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Germany

German Press Review: Christian Democrats Victorious in Hamburg

Most German newspapers on Monday weighed in on the clear victory for the opposition Christian Democrats in the Hamburg elections and the implications for Chancellor Gerhard Schröder.

The victor Ole von Beust of the opposition Christian Democrats (CDU) did everything right, according to the Braunschweiger Zeitung. Not only did he present himself as a confident, open-minded man and Hamburg native whom people could envisage as their mayor, he also disposed of former senator Ronald Schill of the Law-and-Order Party so skillfully that he himself emerged from the scandal unscathed. Schill’s political career, however, was finished, the paper observed.

A success like this has seldom been based so strongly on a personality regardless of political achievement, wrote the Frankfurter Rundschau. It saw Ole von Beust more as the embodiment of an attitude to life than of a political program; one it described as liberal, open-minded, modern, non-committal, and vacillating. The paper commented that von Beust was able to claim victory despite regional policies that could not even be described as mediocre, with shortcomings manifested by rising unemployment rates, financial problems and the plight of the educational system.

The Frankfurter Allgemeine Zeitung agreed that the Hamburg elections were decided on the basis of personality, not political issues. And while von Beust was able to translate his popularity into the best result the CDU had ever achieved in Hamburg, the paper pointed out that the Social Democrats scored their worst result in the city’s post-war history. Not a good omen for the big election year of 2004, was its verdict.

The Hamburg edition of the mass-circulation Bild-Zeitung declared the result a slap in the face for the ruling Social Democrat-Greens coalition at national level. The sensational result in Hamburg was not a local phenomenon, the paper said, commenting that Germans have taken the first opportunity to punish Chancellor Gerhard Schröder for his mistakes of recent months. It would be even harder for him to govern after this, the paper concluded.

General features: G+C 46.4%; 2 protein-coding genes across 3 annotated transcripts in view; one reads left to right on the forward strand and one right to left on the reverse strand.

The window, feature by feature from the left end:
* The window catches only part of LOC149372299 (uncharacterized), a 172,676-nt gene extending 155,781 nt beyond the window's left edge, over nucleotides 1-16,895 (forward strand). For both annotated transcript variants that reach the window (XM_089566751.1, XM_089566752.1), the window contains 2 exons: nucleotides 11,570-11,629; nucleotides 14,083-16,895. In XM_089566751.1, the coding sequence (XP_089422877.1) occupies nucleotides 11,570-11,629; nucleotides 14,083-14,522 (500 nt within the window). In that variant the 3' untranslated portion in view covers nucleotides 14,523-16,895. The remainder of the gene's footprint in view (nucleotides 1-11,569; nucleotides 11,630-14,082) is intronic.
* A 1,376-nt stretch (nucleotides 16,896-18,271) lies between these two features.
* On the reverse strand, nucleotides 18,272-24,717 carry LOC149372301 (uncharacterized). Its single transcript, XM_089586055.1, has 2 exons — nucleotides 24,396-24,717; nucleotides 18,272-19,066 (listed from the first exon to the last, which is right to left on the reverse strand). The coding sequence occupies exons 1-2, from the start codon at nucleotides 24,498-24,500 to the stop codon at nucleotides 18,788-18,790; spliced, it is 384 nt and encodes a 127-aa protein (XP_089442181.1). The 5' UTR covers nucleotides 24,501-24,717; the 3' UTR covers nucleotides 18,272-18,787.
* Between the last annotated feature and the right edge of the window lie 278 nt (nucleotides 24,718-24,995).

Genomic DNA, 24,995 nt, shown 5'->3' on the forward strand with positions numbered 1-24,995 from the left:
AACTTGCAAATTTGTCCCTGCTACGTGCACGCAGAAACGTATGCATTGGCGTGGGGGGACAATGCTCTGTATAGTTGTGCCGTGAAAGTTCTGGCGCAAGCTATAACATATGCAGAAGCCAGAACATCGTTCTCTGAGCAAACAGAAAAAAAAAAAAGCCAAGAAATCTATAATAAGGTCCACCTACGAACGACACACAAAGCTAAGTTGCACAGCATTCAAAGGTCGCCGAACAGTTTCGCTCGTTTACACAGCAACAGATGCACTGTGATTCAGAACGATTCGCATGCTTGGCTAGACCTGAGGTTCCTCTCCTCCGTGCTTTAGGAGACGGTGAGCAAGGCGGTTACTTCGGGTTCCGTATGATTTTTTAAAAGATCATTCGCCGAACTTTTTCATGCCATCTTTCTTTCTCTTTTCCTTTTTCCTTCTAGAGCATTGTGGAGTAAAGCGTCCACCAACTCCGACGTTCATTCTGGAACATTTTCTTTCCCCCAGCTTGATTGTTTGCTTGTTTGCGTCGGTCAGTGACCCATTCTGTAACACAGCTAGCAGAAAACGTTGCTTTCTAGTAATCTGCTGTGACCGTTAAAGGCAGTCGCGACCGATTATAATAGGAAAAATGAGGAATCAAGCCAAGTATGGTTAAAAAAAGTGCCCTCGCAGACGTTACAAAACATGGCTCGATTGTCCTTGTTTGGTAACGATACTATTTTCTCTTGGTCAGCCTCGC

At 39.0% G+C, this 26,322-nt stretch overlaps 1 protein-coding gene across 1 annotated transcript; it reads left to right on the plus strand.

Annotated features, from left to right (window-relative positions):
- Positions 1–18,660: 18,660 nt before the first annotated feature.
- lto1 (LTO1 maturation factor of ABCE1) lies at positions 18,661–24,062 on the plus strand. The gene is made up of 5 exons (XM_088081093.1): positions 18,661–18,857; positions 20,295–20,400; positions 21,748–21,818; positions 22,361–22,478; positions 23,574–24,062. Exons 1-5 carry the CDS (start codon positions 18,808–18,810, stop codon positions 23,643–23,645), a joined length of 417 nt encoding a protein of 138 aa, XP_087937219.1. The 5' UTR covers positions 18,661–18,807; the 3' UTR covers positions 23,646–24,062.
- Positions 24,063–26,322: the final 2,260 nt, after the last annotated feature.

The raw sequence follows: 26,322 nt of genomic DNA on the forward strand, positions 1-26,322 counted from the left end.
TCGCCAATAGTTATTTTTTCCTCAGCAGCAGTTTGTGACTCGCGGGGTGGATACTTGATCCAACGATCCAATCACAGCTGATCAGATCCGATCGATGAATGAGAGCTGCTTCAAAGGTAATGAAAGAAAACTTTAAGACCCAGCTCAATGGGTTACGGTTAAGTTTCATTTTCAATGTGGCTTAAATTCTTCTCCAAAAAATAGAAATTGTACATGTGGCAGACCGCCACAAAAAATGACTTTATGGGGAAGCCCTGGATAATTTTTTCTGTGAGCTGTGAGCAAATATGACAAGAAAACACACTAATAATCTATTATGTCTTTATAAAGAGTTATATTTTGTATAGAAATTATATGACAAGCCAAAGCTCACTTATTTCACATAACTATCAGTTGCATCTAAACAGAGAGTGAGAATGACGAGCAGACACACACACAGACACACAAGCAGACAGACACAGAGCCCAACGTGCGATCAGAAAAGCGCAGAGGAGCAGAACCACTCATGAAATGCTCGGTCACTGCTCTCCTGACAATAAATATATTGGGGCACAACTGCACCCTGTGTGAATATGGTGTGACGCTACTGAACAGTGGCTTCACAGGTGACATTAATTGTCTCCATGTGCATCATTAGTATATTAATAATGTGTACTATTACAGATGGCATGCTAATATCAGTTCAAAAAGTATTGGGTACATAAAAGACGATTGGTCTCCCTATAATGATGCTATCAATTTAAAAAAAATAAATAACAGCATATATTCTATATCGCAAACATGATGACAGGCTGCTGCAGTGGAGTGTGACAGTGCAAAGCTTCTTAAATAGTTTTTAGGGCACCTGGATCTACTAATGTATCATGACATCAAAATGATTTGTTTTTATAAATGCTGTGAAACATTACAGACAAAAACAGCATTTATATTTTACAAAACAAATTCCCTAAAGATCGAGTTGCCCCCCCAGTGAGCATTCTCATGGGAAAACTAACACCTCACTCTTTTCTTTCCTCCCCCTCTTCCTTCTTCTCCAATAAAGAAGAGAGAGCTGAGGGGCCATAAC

If the CDU can win in Hamburg, it can win anywhere, wrote the Düsseldorf-based Westdeutsche Zeitung. It commented that the result was hardly an encouragement for the Social Democrats in the state of North-Rhine Westphalia, where the next local elections are due. On the contrary, it said, if Hamburg were to set an example, what major city would the SPD be able to win by the autumn?

But the Cologne-based Kölner Stadt-Anzeiger expressed the opinion that winning in Hamburg did not mean the CDU had won the national elections. Only when the conservative Union made clear which reforms it really stood for would it become clear whether the voters would follow it, the paper wrote. It added that voters’ traditional loyalties were weakening. A party could crash out of the running one day, while the next day, another shot to the top. No party could be certain of success, it summed up.

While the Südkurier in Konstanz saw the result in Hamburg as a second chance for Ole von Beust, it too had words of warning. The people of Hamburg wanted political clarity, and now they've got it, it wrote. The CDU could now govern alone, and could show that it was able to get the city state’s problems under control. If however it did not succeed, that twenty-one per cent of new voters could soon be gone, the paper predicted.

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